What does a cute 2000-pound dragon eat? He’s not carniverous, of course, because that would upset the kiddies so I guess he eats leaves and insects and tree bark. But what does Pete eat? Fish? Squirrels and other rodents? Ants and beetles? No answers.

I suspect that Elliott has been recreated as a dog because it gives him expressive eyes and allows him to make dog-like sounds and therefore become emotionally endearing, but this is such bullshit. I can’t stand it. I really can’t.

It would be one thing if Pete had created Elliott as an imaginary friend and protector, and given him a cloak of invisibility to shield his dream from adult scrutiny, but that’s not the case here. Elliott is an actual dragon who can become invisible at will. Why, then, doesn’t he just flip the invisible switch when Urban and his bad guy friends show up, as they always do in films like this? Why allow himself to be seen at all? To what end? I’ll tell you to what end. So Elliott can be caught, chained and threatened with permanent enslavement. This is lazy, bullshit-level storytelling.

And where, by the way, is Elliott’s family? He had to be born and reared. Was his mom shot by a hunter like in Bambi? It’s a mark of how sloppily written Pete’s Dragon is that Elliott’s family problem is suddenly addressed and solved within the last 60 seconds.

If I cared enough to send these and other questions about Pete’s Dragon (I could go on and on and on) to director and co-writer David Lowery (Ain’t Them Bodies Saints) and co-scenarist Toby Hallbrooks, they would probably respond as follows:

“Forget it, Jeff. We don’t care about guys like yourself. You were hoping for…what, some kind of nicely textured, warmly emotional family drama merged with an ethereal, Val Lewton– or Jean Cocteau-like dragon fantasy? Or something along the lines of…what, Darby O’Gill and the Little People? Seriously, why are you even reviewing this thing?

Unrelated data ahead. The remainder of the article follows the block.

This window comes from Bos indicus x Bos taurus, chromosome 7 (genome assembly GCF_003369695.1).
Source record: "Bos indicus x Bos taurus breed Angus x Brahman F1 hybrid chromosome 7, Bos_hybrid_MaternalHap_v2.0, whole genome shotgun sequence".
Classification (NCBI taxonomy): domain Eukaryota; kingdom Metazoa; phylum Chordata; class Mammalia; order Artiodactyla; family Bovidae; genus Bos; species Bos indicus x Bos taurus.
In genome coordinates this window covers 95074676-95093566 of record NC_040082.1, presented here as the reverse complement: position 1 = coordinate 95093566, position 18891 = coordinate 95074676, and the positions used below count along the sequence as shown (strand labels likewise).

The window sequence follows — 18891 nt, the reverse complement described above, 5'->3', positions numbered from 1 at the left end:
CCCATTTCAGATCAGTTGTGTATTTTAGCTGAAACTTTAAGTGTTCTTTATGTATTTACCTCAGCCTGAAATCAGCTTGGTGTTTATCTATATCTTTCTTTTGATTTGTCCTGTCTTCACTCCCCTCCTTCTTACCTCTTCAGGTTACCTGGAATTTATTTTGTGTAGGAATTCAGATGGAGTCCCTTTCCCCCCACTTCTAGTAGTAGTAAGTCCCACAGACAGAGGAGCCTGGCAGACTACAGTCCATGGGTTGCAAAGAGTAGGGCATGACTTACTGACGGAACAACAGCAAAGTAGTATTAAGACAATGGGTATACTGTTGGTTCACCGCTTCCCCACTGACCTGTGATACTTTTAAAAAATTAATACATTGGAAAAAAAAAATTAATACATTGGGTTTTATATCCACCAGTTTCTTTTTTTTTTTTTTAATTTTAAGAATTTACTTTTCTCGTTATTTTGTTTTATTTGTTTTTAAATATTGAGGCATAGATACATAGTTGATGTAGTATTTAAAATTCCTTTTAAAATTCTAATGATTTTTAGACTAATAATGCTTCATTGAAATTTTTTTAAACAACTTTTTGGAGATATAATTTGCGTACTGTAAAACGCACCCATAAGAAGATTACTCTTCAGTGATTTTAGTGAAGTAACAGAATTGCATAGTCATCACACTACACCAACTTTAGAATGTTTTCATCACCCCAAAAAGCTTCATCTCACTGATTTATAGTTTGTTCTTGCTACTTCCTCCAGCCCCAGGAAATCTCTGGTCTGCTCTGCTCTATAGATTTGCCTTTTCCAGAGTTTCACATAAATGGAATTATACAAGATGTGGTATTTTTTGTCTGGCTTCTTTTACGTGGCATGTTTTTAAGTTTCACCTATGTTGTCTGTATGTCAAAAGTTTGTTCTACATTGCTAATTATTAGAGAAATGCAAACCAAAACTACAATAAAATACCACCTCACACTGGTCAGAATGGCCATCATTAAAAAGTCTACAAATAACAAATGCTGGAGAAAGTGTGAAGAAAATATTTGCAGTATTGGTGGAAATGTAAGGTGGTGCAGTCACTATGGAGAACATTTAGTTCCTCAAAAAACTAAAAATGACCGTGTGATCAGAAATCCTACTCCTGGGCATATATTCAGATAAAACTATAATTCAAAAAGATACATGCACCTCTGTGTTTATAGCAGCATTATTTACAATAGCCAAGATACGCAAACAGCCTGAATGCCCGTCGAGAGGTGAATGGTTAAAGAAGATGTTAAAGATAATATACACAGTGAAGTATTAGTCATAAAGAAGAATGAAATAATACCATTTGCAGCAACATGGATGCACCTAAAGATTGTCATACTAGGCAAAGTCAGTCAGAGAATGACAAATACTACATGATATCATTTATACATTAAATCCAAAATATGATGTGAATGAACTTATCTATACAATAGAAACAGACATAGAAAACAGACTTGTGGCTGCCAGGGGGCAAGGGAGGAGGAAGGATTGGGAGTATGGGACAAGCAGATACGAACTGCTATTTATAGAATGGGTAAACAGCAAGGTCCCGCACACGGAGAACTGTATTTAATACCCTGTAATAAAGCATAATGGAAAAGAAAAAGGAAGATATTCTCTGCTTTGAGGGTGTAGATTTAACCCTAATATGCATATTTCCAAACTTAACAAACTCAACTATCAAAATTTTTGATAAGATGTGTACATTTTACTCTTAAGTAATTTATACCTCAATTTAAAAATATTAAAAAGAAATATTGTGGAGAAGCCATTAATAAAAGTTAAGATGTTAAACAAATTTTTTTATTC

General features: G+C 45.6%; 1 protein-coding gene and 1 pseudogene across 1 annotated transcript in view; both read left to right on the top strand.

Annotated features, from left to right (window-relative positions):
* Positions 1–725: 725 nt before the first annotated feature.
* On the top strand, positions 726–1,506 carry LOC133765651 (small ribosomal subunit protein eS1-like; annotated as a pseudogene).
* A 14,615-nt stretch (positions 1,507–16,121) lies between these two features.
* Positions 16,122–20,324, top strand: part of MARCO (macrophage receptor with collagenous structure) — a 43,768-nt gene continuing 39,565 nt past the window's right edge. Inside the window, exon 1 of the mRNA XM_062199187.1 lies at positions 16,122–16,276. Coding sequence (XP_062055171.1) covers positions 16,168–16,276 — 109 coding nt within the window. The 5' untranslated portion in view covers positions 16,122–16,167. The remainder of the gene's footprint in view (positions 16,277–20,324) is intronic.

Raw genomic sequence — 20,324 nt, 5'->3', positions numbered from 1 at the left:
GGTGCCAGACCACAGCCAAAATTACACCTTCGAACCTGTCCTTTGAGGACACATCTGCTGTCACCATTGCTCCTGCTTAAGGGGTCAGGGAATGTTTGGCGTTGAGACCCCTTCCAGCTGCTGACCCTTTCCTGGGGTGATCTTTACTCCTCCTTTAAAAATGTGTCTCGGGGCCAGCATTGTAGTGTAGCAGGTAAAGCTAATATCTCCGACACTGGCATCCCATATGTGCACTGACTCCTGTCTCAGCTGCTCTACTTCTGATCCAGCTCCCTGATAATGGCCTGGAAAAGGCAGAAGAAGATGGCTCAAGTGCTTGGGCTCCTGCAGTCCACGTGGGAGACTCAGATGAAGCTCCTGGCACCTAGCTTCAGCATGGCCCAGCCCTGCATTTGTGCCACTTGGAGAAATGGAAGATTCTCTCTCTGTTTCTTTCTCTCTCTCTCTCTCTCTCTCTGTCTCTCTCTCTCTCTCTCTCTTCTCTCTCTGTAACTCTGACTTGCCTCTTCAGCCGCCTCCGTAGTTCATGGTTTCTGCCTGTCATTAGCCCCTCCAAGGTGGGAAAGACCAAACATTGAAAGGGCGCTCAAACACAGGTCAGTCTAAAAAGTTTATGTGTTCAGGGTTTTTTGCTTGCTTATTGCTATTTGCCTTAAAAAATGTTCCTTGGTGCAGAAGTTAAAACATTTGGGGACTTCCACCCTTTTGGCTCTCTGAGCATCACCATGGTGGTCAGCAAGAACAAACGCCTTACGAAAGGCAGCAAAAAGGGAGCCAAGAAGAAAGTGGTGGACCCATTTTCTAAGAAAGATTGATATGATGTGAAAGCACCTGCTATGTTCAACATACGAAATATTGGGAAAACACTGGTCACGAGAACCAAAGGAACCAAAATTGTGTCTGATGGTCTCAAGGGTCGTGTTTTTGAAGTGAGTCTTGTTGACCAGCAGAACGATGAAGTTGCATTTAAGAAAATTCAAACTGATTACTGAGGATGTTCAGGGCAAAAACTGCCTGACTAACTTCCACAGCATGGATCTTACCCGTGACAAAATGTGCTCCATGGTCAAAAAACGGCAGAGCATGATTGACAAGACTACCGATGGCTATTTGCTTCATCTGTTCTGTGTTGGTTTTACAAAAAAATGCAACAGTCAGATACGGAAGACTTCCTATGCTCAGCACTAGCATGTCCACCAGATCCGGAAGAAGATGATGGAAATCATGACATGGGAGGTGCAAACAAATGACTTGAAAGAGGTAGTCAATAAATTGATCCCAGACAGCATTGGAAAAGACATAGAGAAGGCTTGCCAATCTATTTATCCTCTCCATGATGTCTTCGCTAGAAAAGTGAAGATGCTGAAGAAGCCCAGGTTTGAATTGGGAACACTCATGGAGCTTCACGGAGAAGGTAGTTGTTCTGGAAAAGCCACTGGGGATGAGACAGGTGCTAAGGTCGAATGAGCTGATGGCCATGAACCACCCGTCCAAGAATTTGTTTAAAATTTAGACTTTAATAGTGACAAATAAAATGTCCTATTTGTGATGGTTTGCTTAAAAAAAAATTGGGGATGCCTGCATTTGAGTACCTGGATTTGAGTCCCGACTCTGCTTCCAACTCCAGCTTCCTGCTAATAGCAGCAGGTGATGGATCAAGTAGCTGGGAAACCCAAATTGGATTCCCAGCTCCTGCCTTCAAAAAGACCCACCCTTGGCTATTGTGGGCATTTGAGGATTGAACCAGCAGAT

“We are here to shovel shit in Louisiana, Jeff. When it comes to today’s family audience we can get away with anything. They aren’t burdened with even a semblance of taste, and will pay to see any shit we make as long as the CG is state-of-the-art and the film delivers a happy, love-filled ending and it shows the hero jumping off a cliff or a vehicle of some kind falling off a tall bridge, and as long as the mood is blandly engaging. And most of the critics will give us a pass. So why should we even think about addressing your concerns?”

For the record, I am a fan of Darby O’Gill and the Little People. It has just as much fantasy-fable bullshit as Pete’s Dragon but is far superior — a much better script, more of an effort in bridging the gap between “reality” and fantasy, crudely crafted effects that are oddly more persuasive, etc. It wouldn’t pass muster with today’s 10-and-under audience, of course, but it’s a better film all around.